What does Valence mean in chemistry?

1 Answer
Jun 12, 2014

Valence is a term that deals with the electrons that are most typically involved in the bonding characteristics of an atom. These electrons are found in the s and p orbitals of the highest energy level of the electron configuration for the element.

The valence shell can hold 2 electrons in the s orbital representing the first two columns of the periodic table and 6 electrons in the p orbital found in columns 13 - 18 of the periodic table.

Some examples would include:

Mg #1s^2 2s^2 2p^6 3s^2# Magnesium has 2 valence electrons in the 3s orbital.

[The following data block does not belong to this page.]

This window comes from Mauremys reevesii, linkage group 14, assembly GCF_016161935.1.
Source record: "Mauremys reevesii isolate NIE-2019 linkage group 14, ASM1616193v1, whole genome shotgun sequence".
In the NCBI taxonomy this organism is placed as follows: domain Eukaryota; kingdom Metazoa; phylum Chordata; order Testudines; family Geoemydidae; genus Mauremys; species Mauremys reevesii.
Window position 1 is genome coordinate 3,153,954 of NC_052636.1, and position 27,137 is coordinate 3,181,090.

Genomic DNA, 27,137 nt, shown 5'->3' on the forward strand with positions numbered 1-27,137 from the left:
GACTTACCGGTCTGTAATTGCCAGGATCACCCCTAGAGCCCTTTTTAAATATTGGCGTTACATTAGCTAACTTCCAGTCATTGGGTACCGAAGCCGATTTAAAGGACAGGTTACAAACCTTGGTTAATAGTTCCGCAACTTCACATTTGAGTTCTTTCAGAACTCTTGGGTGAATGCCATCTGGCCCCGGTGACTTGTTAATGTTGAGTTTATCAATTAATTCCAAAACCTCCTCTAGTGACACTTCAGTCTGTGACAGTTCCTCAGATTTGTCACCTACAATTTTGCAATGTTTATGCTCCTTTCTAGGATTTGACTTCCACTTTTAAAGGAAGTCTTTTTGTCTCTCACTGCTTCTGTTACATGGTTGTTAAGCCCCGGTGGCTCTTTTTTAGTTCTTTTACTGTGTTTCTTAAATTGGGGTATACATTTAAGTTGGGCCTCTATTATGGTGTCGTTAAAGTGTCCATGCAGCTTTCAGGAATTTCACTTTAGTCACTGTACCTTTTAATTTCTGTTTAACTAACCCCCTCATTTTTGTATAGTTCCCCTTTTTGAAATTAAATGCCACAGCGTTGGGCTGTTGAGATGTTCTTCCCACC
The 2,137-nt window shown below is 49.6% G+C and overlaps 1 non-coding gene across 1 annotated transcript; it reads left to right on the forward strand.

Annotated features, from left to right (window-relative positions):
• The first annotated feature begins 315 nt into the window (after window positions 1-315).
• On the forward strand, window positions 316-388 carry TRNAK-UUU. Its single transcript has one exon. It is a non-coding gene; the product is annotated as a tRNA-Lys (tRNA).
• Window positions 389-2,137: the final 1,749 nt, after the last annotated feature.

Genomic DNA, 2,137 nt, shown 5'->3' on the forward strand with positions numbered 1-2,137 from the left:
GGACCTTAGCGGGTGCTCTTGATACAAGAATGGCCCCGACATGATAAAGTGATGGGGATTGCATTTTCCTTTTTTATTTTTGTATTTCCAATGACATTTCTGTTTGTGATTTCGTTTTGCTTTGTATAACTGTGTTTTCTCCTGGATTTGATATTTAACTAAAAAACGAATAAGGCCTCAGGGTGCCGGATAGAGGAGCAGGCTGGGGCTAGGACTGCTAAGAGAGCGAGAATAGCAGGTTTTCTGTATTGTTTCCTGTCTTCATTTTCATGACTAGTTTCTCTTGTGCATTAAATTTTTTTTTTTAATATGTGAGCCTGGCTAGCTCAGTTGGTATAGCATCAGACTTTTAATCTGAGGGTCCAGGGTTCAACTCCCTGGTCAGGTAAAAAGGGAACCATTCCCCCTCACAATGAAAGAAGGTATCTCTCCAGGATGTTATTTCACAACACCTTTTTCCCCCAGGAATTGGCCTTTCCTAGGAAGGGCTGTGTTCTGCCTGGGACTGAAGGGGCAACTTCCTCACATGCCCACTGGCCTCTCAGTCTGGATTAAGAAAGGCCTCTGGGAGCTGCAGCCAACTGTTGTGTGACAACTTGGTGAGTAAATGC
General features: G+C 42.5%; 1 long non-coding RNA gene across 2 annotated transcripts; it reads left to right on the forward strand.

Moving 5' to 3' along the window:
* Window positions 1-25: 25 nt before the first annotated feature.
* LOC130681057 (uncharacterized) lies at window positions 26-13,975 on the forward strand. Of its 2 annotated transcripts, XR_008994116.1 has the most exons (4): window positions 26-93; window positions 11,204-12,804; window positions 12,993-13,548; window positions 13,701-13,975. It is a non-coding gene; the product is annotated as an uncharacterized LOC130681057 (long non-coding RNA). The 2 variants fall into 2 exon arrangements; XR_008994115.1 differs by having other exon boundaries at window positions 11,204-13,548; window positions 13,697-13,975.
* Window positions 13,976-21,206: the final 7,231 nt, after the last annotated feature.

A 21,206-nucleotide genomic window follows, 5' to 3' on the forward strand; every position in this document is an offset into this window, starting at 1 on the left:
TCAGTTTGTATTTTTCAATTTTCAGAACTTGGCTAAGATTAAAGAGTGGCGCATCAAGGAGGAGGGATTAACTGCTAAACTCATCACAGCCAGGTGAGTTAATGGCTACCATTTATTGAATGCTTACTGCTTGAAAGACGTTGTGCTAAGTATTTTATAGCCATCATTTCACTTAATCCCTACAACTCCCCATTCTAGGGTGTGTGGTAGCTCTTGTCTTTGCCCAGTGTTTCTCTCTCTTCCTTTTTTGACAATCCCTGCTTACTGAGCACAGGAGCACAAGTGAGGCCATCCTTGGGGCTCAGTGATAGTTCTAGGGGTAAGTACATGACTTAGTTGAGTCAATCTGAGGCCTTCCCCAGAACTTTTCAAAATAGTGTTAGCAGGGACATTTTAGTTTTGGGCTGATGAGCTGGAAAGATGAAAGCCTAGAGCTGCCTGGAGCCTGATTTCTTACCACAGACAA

Se #[Ar] 4s^2 3d^10 4p^4# Selenium has 6 valence electrons in the 4s and 4p orbitals.

Each element in the periodic table will have the same number of valence electrons as the elements in the same column. All Alkai Metals (Li, Na, K, Rb) have 1 valence electron. All Halogens (F.Cl, Br, I) have 7 valence electrons. All of the Noble Gases (Ne, Ar, Kr Xe) will have 8 valence electrons and fulfill the #Rull of Octet#.

Atoms try to gain or lose electrons to fulfill the #Rule of Octet# for the 8 electrons that can fill the s and p orbitals. An atom can take on electrons and become an negatively charged anion or can lose electrons and become a positively charged cation. Or atoms can share valence electrons during bonding.